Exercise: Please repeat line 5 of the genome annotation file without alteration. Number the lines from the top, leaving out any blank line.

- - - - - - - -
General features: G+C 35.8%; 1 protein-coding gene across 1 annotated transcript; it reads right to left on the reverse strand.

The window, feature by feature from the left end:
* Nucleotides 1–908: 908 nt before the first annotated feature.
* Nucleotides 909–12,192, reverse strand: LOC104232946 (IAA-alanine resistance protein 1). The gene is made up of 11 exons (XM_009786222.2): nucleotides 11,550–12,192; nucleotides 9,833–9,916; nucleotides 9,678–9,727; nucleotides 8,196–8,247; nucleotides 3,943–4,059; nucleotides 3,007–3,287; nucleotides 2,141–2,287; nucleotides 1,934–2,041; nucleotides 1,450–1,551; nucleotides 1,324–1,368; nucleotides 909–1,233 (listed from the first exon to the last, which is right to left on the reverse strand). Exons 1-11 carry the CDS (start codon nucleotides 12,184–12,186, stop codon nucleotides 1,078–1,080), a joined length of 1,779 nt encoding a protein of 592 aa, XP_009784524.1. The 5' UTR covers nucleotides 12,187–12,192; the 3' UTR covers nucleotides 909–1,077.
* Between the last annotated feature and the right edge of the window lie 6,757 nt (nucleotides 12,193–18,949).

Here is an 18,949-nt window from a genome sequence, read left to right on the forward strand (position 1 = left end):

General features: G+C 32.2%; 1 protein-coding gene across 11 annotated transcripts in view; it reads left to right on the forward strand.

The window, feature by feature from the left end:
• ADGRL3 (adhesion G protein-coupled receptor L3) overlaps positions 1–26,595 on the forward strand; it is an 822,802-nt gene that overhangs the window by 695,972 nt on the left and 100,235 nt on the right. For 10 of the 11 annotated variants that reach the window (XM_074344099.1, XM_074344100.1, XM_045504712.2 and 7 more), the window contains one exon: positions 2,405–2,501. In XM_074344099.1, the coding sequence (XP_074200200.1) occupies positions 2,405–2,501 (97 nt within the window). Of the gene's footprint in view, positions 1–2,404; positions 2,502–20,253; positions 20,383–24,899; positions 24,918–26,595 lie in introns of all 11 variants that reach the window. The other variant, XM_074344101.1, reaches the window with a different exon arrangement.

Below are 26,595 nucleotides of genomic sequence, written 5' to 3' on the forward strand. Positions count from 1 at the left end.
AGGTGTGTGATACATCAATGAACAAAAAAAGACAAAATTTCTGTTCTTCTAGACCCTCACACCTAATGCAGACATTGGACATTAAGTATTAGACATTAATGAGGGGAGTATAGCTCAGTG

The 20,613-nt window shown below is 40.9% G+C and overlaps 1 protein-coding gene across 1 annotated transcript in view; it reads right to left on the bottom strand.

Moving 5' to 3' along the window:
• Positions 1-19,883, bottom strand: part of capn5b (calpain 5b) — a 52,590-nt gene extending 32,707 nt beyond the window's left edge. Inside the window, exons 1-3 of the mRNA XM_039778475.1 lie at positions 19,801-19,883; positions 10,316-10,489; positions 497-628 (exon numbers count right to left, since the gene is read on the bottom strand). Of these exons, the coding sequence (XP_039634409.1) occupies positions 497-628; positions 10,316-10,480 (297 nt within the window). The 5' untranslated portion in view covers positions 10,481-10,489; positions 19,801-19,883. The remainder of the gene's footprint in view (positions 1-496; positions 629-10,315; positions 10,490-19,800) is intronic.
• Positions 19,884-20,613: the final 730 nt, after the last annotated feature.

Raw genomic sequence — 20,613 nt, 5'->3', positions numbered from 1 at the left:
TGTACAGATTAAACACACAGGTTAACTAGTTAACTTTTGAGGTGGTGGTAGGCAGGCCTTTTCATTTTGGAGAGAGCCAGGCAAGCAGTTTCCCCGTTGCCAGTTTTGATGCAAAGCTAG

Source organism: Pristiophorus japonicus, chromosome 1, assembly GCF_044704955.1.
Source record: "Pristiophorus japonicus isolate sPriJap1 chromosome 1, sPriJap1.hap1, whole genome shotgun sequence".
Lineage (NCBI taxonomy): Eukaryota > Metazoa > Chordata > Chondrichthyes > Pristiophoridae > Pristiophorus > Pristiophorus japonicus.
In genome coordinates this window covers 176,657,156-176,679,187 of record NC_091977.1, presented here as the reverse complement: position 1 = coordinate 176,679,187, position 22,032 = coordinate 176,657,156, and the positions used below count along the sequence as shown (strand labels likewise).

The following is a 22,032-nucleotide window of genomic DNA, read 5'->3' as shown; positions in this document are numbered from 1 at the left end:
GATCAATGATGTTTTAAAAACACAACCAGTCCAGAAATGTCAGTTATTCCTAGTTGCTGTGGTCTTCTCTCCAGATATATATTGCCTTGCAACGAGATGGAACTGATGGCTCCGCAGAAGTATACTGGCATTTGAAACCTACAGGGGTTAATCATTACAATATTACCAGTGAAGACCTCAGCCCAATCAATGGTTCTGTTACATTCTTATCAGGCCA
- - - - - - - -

* Between the last annotated feature and the right edge of the window lie 6,757 nt (nucleotides 12,193–18,949).